Fluoridation not associated with hip fracture, heart attacks of osteosarcoma – new study

sweden

A new Swedish study confirms fluoride does not increase risks of hip fracture, myocardial infarction, or osteosarcoma.

Community water fluoridation appears to have no association with increased risk of hip fracture, myocardial infarction or osteosarcoma.

That’s the conclusion from a new Swedish study. And these conclusions agree with most findings from earlier studies.

Peggy Näsman describes this new study in her PhD thesis:

Näsman, P. (2016). Epidemiological studies of fluoride exposure and hip fracture , myocardial infarction and osteosarcoma.

She used Swedish nationwide population-based registers for her investigations.

Sweden does not use community water fluoridation but its drinking water contains fluoride at various levels, including optimum or even higher concentrations. So Swedish population data are ideal for looking at possible links between the level of fluoride intake and specific health effects.

Näsman found no association between fluoride exposure level and risk of hip fracture using a  cohort of 452,824 eligible people with an exposure to the same drinking water source from birth. The drinking water fluoride levels  ranged between <0.1 and 2.7 mg/L . Similarly, she found no association between fluoride level and the risk of osteoporotic (low-trauma) hip fracture.

However, stratified analyses suggested that fluoride exposure in people younger than 80 years of age was, in fact, associated with a decreased risk for hip fracture.

There was also no association between fluoride exposure level and risk of myocardial infarction using a cohort of 455,619 eligible people with an  exposure to the same drinking water source from birth.  The drinking water fluoride levels  ranged between <0.1 and 2.7 mg/L . There was also no association with fatal and non-fatal myocardial infarction.

Finally, Näsman found no association between drinking water fluoride exposure and risk of osteosarcoma using a case-control study consisting of 363 eligible osteosarcoma cases identified in the Swedish Cancer Register, and 1,815 control subjects randomly selected from the Total Population Register. Here the drinking water fluoride levels ranged between 0.03 and 2.75 mg/L.

Anti-fluoridation campaigners often cite cherry-picked studies based on unreliable work or small numbers of subjects to argue that community water fluoridation is harmful. They have specifically claimed fluoridation causes increased risks of hip fracture,myocardial infarction, and osteosarcoma. However, the bulk of the scientific literature does not support these claims and this study once again confirms that.

Näsman is publishing her findings in three scientific publications:

Näsman P, Ekstrand J, Granath F, Ekbom A, Fored CM. Estimated drinking water fluoride exposure and risk of hip fracture: a cohort study. J Dent Res. 2013 92(11):1029-34.

Näsman P, Granath F, Ekstrand J, Ekbom A, Sandborgh-Englund G, Fored CM. Natural fluoride in drinking water and myocardial infarction: a cohort study in Sweden. Science of the Total Environment. 2016 562:305-11.

Näsman P, Granath F, Ekstrand J, Ekbom A, Sandborgh Englund G, Naimi- Akbar A, Fored CM. Natural fluoride in drinking water and osteosarcoma: a case-control study in Sweden. [Submitted]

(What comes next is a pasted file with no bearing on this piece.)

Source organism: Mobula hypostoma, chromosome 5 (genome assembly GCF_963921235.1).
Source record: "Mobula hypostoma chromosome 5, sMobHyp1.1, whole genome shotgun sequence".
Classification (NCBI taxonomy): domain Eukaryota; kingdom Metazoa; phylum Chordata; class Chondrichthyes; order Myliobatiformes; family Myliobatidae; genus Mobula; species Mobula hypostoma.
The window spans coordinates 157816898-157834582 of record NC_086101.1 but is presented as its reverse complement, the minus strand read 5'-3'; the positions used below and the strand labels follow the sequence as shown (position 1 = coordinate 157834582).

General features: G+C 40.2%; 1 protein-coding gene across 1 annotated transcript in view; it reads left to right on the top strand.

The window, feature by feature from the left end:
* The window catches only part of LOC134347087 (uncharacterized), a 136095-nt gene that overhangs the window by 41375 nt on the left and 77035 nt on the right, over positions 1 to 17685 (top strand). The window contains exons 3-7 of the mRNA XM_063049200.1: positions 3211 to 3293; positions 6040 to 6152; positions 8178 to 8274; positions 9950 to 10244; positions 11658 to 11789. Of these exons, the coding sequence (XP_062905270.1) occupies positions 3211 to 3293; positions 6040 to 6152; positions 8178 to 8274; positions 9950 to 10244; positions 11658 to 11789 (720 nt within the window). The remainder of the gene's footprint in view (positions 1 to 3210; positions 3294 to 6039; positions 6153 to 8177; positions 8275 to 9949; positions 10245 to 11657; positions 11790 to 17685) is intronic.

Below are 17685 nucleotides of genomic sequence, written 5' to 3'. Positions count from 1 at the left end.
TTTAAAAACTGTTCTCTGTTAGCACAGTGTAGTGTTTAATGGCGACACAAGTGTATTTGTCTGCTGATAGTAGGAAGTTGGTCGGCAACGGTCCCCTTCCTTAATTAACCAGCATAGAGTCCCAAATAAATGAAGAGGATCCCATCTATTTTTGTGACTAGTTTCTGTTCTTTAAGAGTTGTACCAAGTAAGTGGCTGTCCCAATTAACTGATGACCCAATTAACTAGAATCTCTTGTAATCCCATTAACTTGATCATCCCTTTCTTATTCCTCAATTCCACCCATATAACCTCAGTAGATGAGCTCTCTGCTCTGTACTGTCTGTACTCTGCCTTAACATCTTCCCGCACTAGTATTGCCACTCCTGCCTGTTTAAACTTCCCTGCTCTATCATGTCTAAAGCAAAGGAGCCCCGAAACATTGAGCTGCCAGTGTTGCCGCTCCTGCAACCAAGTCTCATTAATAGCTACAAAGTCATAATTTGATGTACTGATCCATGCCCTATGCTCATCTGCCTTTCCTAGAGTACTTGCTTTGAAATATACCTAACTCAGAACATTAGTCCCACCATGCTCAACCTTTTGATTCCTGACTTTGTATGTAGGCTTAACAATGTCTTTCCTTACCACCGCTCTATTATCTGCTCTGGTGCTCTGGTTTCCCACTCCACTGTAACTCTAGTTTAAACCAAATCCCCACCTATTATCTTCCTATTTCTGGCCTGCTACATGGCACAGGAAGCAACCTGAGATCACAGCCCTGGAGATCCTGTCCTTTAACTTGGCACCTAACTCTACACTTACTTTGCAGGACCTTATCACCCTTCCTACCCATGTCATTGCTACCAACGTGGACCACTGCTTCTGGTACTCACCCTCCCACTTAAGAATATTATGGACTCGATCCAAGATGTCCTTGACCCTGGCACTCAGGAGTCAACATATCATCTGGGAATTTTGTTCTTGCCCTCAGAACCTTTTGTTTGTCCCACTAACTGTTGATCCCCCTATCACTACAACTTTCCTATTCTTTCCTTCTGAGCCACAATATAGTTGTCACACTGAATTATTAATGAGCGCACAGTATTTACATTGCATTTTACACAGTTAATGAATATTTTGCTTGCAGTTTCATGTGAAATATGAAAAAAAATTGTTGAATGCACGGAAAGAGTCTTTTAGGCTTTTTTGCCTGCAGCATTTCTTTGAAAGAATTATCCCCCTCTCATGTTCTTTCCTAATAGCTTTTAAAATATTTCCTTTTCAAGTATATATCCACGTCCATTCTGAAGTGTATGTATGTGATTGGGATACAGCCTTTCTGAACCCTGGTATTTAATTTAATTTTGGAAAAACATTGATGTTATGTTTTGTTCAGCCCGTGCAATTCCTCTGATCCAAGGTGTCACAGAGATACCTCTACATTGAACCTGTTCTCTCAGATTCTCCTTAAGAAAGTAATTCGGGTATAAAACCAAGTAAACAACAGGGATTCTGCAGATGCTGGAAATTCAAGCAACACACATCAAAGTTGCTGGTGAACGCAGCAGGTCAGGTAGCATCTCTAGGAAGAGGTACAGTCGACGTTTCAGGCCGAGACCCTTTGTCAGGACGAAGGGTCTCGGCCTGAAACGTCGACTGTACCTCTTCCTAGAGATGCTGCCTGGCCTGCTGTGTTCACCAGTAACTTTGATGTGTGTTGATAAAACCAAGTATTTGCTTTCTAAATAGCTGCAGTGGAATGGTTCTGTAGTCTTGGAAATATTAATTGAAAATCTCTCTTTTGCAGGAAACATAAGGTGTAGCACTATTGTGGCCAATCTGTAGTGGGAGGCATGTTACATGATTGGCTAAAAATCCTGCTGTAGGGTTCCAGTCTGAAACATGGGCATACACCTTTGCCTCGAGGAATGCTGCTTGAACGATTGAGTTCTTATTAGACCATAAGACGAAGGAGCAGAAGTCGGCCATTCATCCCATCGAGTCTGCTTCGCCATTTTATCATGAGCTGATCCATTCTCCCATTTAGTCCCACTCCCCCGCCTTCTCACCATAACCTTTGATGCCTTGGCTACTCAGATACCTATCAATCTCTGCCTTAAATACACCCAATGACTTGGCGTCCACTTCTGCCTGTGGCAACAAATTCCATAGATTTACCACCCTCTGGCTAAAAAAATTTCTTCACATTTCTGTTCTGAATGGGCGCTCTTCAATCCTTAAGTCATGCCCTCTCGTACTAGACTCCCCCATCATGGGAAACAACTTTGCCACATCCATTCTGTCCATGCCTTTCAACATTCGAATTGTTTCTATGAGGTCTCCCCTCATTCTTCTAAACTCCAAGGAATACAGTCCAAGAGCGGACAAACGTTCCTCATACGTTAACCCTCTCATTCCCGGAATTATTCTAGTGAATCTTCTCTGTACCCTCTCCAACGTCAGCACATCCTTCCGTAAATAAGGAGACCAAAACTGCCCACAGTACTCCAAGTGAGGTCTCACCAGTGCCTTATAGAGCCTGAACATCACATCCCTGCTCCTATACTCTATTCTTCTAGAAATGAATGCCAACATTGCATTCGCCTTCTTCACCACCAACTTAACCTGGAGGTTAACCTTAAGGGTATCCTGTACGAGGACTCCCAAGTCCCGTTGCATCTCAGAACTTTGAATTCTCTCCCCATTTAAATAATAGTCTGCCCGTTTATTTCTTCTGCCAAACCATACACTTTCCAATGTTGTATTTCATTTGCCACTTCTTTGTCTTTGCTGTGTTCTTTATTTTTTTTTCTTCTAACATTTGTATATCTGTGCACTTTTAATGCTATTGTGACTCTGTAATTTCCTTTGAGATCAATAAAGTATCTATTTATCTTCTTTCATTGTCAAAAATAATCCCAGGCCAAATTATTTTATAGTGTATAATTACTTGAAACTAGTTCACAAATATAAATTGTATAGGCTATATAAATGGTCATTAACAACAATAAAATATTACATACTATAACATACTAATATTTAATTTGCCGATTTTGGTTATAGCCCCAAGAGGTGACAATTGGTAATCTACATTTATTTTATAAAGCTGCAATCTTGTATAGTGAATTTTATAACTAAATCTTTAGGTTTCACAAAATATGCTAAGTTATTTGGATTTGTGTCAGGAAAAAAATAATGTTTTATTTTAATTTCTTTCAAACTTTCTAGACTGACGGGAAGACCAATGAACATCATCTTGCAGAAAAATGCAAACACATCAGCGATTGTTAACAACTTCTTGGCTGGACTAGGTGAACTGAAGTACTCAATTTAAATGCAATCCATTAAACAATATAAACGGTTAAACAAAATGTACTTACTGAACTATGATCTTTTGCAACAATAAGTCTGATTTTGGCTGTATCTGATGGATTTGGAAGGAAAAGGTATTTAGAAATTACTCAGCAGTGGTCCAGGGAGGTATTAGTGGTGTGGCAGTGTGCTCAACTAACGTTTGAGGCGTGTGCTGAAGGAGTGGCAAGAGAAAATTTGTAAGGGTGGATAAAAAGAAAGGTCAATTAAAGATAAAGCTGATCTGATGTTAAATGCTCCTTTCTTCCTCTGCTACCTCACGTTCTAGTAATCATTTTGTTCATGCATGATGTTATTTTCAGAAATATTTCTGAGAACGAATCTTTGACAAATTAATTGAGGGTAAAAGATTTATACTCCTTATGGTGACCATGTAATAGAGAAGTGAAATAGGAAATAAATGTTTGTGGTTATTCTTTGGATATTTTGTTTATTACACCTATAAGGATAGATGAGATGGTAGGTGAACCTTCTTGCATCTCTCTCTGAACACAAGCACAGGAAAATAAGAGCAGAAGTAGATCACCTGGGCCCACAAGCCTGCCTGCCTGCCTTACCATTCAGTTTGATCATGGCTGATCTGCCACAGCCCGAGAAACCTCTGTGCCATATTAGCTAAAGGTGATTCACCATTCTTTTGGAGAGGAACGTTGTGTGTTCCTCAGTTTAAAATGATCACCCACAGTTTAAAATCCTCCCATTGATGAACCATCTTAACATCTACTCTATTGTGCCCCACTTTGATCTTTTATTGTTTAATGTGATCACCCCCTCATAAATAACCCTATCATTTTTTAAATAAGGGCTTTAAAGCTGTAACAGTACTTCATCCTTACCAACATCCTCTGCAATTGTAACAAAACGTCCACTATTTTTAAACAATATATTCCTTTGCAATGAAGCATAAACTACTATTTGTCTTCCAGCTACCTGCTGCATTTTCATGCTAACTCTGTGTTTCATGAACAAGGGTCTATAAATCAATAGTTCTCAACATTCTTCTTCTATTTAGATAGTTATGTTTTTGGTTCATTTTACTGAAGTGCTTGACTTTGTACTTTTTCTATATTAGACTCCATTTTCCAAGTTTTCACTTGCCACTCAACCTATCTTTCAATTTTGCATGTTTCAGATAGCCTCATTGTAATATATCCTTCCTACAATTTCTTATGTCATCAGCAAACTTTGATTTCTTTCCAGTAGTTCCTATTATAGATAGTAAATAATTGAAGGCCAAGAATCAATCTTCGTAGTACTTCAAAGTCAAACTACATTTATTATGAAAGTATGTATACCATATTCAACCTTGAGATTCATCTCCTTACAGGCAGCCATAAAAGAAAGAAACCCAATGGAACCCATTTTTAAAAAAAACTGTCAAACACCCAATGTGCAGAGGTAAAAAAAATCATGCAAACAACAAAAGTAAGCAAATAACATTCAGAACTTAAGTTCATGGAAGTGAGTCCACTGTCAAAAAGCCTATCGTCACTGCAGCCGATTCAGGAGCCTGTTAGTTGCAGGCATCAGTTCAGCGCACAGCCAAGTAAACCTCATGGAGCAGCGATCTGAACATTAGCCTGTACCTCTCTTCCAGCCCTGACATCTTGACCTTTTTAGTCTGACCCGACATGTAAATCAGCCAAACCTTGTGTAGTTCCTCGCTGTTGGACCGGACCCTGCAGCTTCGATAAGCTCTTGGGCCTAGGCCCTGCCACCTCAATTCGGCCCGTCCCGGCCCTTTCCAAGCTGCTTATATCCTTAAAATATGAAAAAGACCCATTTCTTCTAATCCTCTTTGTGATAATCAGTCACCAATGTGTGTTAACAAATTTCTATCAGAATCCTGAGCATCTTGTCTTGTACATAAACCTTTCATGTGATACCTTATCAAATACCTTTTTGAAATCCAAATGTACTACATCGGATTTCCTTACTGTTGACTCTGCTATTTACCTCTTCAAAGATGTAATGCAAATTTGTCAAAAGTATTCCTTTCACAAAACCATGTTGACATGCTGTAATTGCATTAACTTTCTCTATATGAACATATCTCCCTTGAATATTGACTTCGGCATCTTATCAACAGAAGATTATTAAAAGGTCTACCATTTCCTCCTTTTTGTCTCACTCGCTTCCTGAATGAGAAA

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12 responses to “Fluoridation not associated with hip fracture, heart attacks of osteosarcoma – new study

  1. It is contended by some that ingestion of fluoride interferes with the production of testosterone, which has implications for bone health. Testing this contention would be more to the point, or is this already well established.

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  2. In Sweden they eat a lot of fish, recently averaging 380g per week. So they will get a fairly balanced range of minerals, including a lot of fluoride from fish bones. In a cold country they may not drink so much water so fluoride from it may not be such a large factor in dietary intake compared to fish. They also eat a lot of fermented fish so will be good for vitamin K2 necessary to get calcium to go to the bones rather than the arteries, which will impinge on teh heart health, too. https://en.wikipedia.org/wiki/Surstr%C3%B6mming

    The study was of 473,277 adults born in Sweden between 1900 and 1919 with 60,773 hip fractures or nearly 1 in 8 people which is quite high anyway. They eat They do a lot of skiing which produces hip fractures, probably leaving fewer in the lower impact group. Fluoridated North America also has a high rate.

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  3. Mikesh – it is contended by some that fluoride causes all sorts of ills. But the important thing is evidence.

    Can you cite any credible source for fluoride interfering with testosterone production in humans when at the concentrations used in community water fluoridation?

    If you can then we have something to look at and discuss.

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  4. soundhill,

    You’re making too many assumptions here and not exactly explaining your train of thought.

    “In Sweden they eat a lot of fish…” – and a lot of other things as well! https://en.m.wikipedia.org/wiki/Swedish_cuisine In fact the Swedish diet would appear to be more varied than that of New Zealand https://en.m.wikipedia.org/wiki/New_Zealand_cuisine
    Does your referral to fish eating have anything to do with hip fracture? Published evidence would appear not. https://www.ncbi.nlm.nih.gov/pubmed/20572022

    Sweden has a lot of hip fractures – correct, similar incidence to North America and New Zealand. https://www.ncbi.nlm.nih.gov/pmc/articles/PMC3004072

    “They eat…” Yes, I agree that the Swedish population eats, but don’t see how it contributes to any discussion.